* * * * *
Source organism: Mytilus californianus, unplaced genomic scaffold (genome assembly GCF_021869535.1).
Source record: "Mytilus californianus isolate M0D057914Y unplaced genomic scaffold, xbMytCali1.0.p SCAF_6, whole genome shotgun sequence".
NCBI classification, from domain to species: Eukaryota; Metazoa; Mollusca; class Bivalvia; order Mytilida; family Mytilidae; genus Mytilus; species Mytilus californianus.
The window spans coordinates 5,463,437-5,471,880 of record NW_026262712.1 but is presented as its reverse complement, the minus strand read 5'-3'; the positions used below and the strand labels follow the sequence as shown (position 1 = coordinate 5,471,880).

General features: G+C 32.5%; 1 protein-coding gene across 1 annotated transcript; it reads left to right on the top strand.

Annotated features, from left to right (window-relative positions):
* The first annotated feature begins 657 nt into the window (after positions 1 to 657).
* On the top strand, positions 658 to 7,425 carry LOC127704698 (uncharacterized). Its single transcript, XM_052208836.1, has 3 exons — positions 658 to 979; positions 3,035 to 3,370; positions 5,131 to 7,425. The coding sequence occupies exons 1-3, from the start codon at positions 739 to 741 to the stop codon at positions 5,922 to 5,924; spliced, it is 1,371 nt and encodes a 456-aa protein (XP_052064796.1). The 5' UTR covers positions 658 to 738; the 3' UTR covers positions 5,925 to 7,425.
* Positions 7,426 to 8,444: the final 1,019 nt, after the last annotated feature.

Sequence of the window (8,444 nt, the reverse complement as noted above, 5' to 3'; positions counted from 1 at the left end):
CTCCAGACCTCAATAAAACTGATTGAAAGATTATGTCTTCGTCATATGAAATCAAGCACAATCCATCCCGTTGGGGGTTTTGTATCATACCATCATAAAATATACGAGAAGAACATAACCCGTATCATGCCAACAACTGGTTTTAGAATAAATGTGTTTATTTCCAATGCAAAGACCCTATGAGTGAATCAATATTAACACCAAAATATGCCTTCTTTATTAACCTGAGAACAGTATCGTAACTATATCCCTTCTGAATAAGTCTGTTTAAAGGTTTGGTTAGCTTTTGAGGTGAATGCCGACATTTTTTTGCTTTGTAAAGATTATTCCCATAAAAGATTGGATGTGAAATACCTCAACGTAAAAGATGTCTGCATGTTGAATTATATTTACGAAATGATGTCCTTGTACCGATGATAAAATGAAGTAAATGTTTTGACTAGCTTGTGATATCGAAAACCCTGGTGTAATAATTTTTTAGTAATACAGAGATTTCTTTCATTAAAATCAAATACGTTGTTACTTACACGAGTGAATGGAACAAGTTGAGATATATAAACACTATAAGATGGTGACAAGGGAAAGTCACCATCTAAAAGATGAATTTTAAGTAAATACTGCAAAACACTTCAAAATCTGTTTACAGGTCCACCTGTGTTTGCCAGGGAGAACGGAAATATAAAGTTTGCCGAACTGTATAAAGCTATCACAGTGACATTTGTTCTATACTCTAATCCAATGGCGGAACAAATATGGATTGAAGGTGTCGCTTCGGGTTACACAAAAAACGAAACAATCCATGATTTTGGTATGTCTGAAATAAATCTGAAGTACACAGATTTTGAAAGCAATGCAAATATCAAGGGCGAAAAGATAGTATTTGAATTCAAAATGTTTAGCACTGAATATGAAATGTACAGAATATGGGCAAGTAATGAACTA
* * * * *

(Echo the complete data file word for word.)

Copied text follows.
Source organism: Mytilus californianus, unplaced genomic scaffold (genome assembly GCF_021869535.1).
Source record: "Mytilus californianus isolate M0D057914Y unplaced genomic scaffold, xbMytCali1.0.p SCAF_6, whole genome shotgun sequence".
NCBI classification, from domain to species: Eukaryota; Metazoa; Mollusca; class Bivalvia; order Mytilida; family Mytilidae; genus Mytilus; species Mytilus californianus.
The window spans coordinates 5,463,437-5,471,880 of record NW_026262712.1 but is presented as its reverse complement, the minus strand read 5'-3'; the positions used below and the strand labels follow the sequence as shown (position 1 = coordinate 5,471,880).

General features: G+C 32.5%; 1 protein-coding gene across 1 annotated transcript; it reads left to right on the top strand.

Annotated features, from left to right (window-relative positions):
* The first annotated feature begins 657 nt into the window (after positions 1 to 657).
* On the top strand, positions 658 to 7,425 carry LOC127704698 (uncharacterized). Its single transcript, XM_052208836.1, has 3 exons — positions 658 to 979; positions 3,035 to 3,370; positions 5,131 to 7,425. The coding sequence occupies exons 1-3, from the start codon at positions 739 to 741 to the stop codon at positions 5,922 to 5,924; spliced, it is 1,371 nt and encodes a 456-aa protein (XP_052064796.1). The 5' UTR covers positions 658 to 738; the 3' UTR covers positions 5,925 to 7,425.
* Positions 7,426 to 8,444: the final 1,019 nt, after the last annotated feature.

Sequence of the window (8,444 nt, the reverse complement as noted above, 5' to 3'; positions counted from 1 at the left end):
CTCCAGACCTCAATAAAACTGATTGAAAGATTATGTCTTCGTCATATGAAATCAAGCACAATCCATCCCGTTGGGGGTTTTGTATCATACCATCATAAAATATACGAGAAGAACATAACCCGTATCATGCCAACAACTGGTTTTAGAATAAATGTGTTTATTTCCAATGCAAAGACCCTATGAGTGAATCAATATTAACACCAAAATATGCCTTCTTTATTAACCTGAGAACAGTATCGTAACTATATCCCTTCTGAATAAGTCTGTTTAAAGGTTTGGTTAGCTTTTGAGGTGAATGCCGACATTTTTTTGCTTTGTAAAGATTATTCCCATAAAAGATTGGATGTGAAATACCTCAACGTAAAAGATGTCTGCATGTTGAATTATATTTACGAAATGATGTCCTTGTACCGATGATAAAATGAAGTAAATGTTTTGACTAGCTTGTGATATCGAAAACCCTGGTGTAATAATTTTTTAGTAATACAGAGATTTCTTTCATTAAAATCAAATACGTTGTTACTTACACGAGTGAATGGAACAAGTTGAGATATATAAACACTATAAGATGGTGACAAGGGAAAGTCACCATCTAAAAGATGAATTTTAAGTAAATACTGCAAAACACTTCAAAATCTGTTTACAGGTCCACCTGTGTTTGCCAGGGAGAACGGAAATATAAAGTTTGCCGAACTGTATAAAGCTATCACAGTGACATTTGTTCTATACTCTAATCCAATGGCGGAACAAATATGGATTGAAGGTGTCGCTTCGGGTTACACAAAAAACGAAACAATCCATGATTTTGGTATGTCTGAAATAAATCTGAAGTACACAGATTTTGAAAGCAATGCAAATATCAAGGGCGAAAAGATAGTATTTGAATTCAAAATGTTTAGCACTGAATATGAAATGTACAGAATATGGGCAAGTAATGAACTA